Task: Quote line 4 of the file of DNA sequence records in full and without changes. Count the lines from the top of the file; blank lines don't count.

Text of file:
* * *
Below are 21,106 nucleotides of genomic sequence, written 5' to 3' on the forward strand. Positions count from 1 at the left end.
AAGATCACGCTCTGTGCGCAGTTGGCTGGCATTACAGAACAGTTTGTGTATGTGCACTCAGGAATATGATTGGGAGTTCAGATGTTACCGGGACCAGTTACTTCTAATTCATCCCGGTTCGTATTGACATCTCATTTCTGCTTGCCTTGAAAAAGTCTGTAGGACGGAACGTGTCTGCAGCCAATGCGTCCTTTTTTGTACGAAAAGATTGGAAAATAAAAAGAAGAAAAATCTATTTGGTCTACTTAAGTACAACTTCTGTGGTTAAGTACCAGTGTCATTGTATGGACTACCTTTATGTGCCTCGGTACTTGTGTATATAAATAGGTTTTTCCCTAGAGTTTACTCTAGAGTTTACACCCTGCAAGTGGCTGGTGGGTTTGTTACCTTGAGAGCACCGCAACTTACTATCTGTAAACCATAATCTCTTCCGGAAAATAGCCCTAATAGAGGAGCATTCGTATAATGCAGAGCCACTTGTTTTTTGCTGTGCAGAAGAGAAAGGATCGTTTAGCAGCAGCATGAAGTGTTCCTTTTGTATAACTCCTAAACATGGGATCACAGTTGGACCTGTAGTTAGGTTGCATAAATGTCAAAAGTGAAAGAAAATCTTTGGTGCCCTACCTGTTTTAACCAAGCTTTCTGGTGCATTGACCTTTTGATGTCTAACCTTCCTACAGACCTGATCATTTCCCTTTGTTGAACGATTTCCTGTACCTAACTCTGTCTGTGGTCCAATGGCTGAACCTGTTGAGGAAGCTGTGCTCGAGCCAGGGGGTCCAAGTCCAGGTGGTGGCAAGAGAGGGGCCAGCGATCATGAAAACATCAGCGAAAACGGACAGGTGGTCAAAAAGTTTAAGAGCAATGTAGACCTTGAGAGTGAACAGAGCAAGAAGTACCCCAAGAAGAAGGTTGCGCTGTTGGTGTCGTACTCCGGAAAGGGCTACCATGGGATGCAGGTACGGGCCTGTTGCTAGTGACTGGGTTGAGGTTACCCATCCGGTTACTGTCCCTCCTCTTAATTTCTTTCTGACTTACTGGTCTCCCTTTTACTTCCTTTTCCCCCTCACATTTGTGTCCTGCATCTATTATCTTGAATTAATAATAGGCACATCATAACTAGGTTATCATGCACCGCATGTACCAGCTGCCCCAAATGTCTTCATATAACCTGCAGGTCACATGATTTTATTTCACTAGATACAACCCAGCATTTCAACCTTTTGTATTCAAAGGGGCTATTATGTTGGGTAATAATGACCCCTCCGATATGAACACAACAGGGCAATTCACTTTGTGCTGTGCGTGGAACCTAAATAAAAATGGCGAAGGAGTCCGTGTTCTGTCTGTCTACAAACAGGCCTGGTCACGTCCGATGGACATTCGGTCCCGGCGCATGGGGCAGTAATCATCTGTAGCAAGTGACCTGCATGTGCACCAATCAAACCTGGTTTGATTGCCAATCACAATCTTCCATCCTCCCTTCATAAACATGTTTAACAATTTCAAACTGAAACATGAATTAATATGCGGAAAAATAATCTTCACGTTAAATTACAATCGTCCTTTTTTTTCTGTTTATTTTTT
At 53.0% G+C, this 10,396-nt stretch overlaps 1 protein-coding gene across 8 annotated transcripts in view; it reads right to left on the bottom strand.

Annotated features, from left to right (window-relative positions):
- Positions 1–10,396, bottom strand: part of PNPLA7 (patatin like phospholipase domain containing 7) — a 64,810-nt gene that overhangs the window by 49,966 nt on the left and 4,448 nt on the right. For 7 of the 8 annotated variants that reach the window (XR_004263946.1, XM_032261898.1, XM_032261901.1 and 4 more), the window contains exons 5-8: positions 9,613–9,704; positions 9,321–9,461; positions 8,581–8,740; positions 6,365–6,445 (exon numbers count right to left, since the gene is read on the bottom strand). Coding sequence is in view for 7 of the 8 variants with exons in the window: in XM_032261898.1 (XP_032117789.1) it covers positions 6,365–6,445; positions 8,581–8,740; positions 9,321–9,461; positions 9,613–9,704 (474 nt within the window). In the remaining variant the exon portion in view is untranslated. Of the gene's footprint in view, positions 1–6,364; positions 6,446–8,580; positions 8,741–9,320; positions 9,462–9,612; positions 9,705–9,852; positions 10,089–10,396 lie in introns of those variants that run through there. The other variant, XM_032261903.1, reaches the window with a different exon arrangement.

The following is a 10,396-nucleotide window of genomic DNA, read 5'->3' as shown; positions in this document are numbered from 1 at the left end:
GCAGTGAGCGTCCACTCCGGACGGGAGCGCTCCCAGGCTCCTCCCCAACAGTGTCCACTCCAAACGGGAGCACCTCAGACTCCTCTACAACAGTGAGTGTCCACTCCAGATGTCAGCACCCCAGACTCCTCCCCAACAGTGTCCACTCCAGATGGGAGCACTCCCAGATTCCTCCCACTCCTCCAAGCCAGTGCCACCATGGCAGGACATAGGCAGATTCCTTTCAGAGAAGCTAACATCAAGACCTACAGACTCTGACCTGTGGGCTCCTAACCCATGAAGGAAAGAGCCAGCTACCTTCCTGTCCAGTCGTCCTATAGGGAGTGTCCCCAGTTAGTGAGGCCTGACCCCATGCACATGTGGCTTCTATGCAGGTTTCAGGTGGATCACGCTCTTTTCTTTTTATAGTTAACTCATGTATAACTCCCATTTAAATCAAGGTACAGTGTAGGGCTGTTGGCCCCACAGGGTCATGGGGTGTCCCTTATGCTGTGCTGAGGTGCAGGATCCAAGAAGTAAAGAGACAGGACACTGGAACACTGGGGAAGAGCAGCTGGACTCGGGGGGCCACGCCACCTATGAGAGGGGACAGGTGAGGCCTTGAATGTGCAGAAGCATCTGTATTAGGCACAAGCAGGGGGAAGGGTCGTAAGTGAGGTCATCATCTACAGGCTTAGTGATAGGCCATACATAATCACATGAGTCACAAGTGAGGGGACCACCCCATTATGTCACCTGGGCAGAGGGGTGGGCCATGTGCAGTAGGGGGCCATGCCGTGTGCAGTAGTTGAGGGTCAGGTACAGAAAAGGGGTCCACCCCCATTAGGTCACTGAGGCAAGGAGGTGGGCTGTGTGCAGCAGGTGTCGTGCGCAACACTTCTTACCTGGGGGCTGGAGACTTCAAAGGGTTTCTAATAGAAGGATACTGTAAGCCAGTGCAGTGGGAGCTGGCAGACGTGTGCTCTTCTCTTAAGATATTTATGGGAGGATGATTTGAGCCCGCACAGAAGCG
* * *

Annotated features, from left to right (window-relative positions):